MT Chapter Comments on Big Hole Oil & Gas Leases

August 22nd, 2018

Attn: Tom Barrett
Natural Resource Specialist
North Central Montana District
Division of Oil and Gas
1220 38th Street North
Great Falls, MT 59405
406-791-7766
tjbarrett@blm.gov

 

Dear Tom Barrett,

Thank you for reviewing the following comment on the Environmental Assessment December 11 2018 Lease Sale (DOI-BLM-MT-0000-2018-0002-EA ) from the Montana Chapter of Backcountry Hunters & Anglers. Our members include 2,500 Montana hunters, anglers and others who adamantly champion North America's outdoor heritage of hunting and fishing in a natural setting, through education and work on behalf of wild public lands, waters and wildlife.

We are concerned with the selling of oil and gas leases - in the Beaverhead and Madison counties in particular - due to their proximity to delicate and invaluable fish and wildlife habitats. The impact of infrastructure and the likelihood of pollution that will come with the development of oil and gas extraction is common and well documented. This development would unquestionably put the local environment and economy, fish and wildlife, ranching and farming, hunting, fishing and other recreational opportunities at great risk. For a very low probability of useful mineral extraction, these risks cannot be taken.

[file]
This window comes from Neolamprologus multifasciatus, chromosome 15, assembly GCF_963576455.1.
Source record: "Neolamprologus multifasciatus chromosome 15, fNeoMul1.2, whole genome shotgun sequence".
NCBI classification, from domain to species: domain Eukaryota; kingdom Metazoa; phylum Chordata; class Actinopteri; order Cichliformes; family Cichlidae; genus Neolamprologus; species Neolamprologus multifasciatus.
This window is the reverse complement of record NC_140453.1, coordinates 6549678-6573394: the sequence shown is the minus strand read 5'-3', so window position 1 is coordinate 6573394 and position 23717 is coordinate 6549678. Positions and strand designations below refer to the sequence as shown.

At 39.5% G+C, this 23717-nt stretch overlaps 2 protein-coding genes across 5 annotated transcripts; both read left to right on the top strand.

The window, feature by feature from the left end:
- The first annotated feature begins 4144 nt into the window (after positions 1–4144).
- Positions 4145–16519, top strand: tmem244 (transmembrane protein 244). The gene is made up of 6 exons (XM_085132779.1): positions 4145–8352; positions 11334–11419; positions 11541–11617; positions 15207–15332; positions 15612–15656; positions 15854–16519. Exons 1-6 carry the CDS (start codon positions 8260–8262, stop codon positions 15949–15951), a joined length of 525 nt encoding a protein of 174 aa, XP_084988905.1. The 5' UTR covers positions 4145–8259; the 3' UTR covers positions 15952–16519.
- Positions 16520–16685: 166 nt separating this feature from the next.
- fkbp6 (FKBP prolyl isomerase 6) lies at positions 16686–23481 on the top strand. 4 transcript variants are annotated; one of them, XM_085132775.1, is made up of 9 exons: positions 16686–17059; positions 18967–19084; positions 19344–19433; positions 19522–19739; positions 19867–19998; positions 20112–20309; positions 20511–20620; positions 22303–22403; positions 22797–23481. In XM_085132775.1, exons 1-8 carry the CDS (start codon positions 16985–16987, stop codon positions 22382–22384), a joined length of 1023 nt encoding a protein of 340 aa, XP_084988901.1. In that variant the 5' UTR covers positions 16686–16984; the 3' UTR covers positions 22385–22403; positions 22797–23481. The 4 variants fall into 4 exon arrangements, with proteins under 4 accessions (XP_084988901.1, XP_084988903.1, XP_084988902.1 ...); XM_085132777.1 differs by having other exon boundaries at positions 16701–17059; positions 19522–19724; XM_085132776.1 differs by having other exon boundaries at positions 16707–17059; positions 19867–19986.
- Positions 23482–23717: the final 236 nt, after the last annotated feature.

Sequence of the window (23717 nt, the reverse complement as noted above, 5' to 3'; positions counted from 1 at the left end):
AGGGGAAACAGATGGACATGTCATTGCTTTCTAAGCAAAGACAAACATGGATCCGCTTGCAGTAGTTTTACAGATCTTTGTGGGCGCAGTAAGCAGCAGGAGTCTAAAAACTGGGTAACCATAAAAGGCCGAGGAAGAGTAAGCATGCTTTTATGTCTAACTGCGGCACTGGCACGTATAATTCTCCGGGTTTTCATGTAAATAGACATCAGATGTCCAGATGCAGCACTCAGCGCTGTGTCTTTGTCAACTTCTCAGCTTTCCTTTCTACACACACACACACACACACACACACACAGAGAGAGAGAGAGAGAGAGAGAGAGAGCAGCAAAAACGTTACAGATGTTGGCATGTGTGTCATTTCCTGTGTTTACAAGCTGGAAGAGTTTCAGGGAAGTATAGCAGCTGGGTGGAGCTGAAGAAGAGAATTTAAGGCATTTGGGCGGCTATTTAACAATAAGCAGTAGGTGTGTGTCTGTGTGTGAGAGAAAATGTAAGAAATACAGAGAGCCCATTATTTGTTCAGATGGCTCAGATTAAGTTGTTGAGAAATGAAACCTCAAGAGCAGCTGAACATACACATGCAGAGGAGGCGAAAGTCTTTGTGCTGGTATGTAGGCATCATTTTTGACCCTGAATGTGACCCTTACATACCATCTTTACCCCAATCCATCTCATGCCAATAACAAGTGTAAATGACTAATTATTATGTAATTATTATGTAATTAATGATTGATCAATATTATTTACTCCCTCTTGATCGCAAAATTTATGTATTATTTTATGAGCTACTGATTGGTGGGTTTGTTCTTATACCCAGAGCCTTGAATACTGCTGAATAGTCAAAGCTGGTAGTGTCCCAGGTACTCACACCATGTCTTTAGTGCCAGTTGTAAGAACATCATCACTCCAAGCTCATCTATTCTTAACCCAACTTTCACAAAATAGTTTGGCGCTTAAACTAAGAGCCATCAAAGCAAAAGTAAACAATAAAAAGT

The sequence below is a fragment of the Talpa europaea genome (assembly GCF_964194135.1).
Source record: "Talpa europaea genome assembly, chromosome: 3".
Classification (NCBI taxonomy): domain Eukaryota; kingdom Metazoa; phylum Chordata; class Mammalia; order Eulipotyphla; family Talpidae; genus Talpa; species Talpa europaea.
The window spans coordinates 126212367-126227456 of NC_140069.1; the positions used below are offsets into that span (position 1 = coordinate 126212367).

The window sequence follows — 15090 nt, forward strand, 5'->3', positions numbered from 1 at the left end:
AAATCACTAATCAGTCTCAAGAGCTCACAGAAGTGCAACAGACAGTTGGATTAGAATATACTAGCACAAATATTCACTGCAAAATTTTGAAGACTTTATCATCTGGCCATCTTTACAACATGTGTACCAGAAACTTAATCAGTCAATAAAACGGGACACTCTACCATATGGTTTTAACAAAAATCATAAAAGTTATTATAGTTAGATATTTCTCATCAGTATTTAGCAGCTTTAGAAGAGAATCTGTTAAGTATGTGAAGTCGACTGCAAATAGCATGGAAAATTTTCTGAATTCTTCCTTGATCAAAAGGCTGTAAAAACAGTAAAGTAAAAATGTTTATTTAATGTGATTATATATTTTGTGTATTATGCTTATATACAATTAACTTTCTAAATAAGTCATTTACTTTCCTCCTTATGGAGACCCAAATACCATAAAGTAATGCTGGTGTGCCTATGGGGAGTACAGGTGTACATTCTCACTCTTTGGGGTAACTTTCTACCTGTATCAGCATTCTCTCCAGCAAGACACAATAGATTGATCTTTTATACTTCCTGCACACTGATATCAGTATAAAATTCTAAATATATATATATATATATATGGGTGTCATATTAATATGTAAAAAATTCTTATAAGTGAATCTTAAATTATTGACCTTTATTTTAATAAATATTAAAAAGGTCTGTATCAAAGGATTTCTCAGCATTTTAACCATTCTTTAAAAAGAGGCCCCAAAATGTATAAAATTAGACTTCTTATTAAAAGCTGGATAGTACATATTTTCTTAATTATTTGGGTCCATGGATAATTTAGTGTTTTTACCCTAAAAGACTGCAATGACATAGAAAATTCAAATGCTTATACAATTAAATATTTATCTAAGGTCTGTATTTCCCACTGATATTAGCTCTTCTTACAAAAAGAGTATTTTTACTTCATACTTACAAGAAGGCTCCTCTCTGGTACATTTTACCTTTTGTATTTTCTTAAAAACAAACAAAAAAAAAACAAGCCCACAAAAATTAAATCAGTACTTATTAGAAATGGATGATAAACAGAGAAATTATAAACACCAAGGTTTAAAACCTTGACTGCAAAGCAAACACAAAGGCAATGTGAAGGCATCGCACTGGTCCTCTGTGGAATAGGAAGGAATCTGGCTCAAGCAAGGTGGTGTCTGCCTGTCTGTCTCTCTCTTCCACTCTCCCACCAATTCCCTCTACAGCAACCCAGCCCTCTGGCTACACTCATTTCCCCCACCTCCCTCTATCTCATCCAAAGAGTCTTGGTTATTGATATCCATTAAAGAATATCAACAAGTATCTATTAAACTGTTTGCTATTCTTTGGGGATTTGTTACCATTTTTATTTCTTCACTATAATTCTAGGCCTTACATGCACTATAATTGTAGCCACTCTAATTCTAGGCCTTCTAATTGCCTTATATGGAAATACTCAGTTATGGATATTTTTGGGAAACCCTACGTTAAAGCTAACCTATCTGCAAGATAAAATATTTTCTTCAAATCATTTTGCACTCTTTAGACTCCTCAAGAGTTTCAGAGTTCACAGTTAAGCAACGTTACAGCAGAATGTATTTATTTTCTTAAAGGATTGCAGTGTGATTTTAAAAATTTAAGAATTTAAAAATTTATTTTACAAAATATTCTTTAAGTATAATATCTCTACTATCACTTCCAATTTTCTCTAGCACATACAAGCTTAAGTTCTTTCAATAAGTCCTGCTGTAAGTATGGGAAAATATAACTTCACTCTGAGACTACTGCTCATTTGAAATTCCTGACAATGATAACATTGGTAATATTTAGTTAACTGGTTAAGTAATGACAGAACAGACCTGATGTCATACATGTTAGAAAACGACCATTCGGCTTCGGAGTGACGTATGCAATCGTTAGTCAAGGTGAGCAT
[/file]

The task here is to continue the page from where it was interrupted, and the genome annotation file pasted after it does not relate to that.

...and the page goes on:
It is also our concern that even though these lease sites have a relatively low probability for recovery of mineral resources presently, future technology could improve prospects for development and extraction. Fracking, for example, has opened many new areas for extraction, resulting in some of the most destructive pollution to groundwater and surface water both. Unforeseen impacts seen in many other western states are very concerning as well. From landscape disturbances and alterations to the fragmentation of migratory corridors for wildlife, Montana and other states in the West have suffered significant and permanent impacts that burden local communities both financially and by compromising our outdoor traditions and western heritage.

We understand the need for more streamlined regulatory processes and making public comment periods more efficient but we would like to raise objections around the very short window in which these comments are being accepted and believe that local communities should have adequate time to share concerns. Members of the public are not well-versed in the intricacies of NEPA or EAs, therefore, we need time to review and understand what these documents propose for our public lands and waters.

Please listen to the public opposition against these leases. We have limited opportunities to influence how development occurs and we want the long-term sustainable economic values of our public lands and natural resources to be considered as a priority instead of an afterthought. Depleting finite resources that come at the expense of Montana’s heritage should be weighed against short-term gains that are coupled with significant threats to our healthy lands and waters.

Thank you for your consideration of these comments.

 

Sincerely,

 

The Montana Chapter of Backcountry Hunters & Anglers

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